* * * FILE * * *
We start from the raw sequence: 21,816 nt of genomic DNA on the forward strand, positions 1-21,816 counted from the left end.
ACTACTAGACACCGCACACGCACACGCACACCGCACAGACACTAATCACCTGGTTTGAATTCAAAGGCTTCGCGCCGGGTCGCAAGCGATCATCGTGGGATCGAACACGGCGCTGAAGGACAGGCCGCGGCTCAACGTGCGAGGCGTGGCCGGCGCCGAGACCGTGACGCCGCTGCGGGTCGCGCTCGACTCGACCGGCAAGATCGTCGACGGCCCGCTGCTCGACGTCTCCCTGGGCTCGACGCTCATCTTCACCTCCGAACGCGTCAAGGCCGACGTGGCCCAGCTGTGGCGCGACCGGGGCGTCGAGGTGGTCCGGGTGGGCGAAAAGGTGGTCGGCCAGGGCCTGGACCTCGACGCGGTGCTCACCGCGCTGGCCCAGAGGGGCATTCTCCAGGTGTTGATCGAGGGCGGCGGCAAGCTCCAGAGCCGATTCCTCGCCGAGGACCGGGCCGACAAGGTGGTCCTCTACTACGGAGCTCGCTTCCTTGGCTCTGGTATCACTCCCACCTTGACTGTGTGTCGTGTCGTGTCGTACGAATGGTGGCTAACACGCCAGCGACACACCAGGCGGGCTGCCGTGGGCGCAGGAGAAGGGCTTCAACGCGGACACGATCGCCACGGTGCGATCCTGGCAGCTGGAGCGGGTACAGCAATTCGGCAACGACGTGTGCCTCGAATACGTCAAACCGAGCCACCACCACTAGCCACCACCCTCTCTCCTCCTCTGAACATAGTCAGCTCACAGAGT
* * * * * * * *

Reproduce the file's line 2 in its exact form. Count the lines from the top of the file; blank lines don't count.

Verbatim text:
ACTACTAGACACCGCACACGCACACGCACACCGCACAGACACTAATCACCTGGTTTGAATTCAAAGGCTTCGCGCCGGGTCGCAAGCGATCATCGTGGGATCGAACACGGCGCTGAAGGACAGGCCGCGGCTCAACGTGCGAGGCGTGGCCGGCGCCGAGACCGTGACGCCGCTGCGGGTCGCGCTCGACTCGACCGGCAAGATCGTCGACGGCCCGCTGCTCGACGTCTCCCTGGGCTCGACGCTCATCTTCACCTCCGAACGCGTCAAGGCCGACGTGGCCCAGCTGTGGCGCGACCGGGGCGTCGAGGTGGTCCGGGTGGGCGAAAAGGTGGTCGGCCAGGGCCTGGACCTCGACGCGGTGCTCACCGCGCTGGCCCAGAGGGGCATTCTCCAGGTGTTGATCGAGGGCGGCGGCAAGCTCCAGAGCCGATTCCTCGCCGAGGACCGGGCCGACAAGGTGGTCCTCTACTACGGAGCTCGCTTCCTTGGCTCTGGTATCACTCCCACCTTGACTGTGTGTCGTGTCGTGTCGTACGAATGGTGGCTAACACGCCAGCGACACACCAGGCGGGCTGCCGTGGGCGCAGGAGAAGGGCTTCAACGCGGACACGATCGCCACGGTGCGATCCTGGCAGCTGGAGCGGGTACAGCAATTCGGCAACGACGTGTGCCTCGAATACGTCAAACCGAGCCACCACCACTAGCCACCACCCTCTCTCCTCCTCTGAACATAGTCAGCTCACAGAGT